The central bank will be meeting on Wednesday to discuss the potential to raise policy rates. Analysts suggest that the central bank will keep policy rates at their current rate. The bank is not expected to reduce rates further out of fear of adding unnecessary risks to the country’s financial stability.
The Bank of Thailand is closely watching the referendum in Britain on Thursday that will determine if Britain will leave the European Union.
An exit from the European Union is expected to cause severe economic uncertainty and global market volatility.
A poll conducted by Reuters polled 27 economists that all voted that the Bank of Thailand will leave the rate at 1.5% on Wednesday. The rate is just a quarter point above record lows. The last rate change by the bank occurred in April 2015 when the central bank cut rates by 25-basis points.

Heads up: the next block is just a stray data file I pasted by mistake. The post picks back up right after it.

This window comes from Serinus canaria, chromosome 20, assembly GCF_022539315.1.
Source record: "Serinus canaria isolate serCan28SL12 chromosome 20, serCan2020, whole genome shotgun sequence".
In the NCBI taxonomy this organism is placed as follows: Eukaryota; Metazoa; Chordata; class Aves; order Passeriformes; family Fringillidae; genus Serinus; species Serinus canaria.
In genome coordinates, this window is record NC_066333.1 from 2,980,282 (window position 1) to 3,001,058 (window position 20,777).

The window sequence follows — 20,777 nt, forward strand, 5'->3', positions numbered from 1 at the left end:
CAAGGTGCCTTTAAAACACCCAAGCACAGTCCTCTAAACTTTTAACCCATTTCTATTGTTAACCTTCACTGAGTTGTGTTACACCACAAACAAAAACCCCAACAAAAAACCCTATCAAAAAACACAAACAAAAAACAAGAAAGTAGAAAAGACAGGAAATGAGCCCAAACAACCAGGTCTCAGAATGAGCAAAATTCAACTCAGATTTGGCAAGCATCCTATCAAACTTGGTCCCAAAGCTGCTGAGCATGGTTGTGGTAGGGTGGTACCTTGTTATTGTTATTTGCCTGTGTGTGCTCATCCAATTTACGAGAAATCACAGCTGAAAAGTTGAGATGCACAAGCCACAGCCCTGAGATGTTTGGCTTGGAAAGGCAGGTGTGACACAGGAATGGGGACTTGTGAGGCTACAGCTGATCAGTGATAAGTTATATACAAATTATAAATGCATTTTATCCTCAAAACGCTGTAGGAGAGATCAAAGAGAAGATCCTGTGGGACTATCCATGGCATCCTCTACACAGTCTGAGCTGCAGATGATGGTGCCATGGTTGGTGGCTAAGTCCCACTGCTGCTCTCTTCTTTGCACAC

Government spending and tourism are expected to stimulate the economy, leaving little reason to change interest rates.
Economists assert that the Bank of Thailand has little reason to lower rates even further. Lower rates are unlikely to provide further economic growth, as low rates have done little to spur growth in the economy thus far.
Officials forecast Thailand’s growth to reach 3.1% this year, up from 2.8% last year. Kasikornbank’s head of capital markets Kobsidthi Silpachat says, “A rate cut could come later to help the baht be more competitive for trade and tourism.”
Auto sales increased 16% from a year earlier, which will be a major factor in the bank’s decision to adjust rates or not.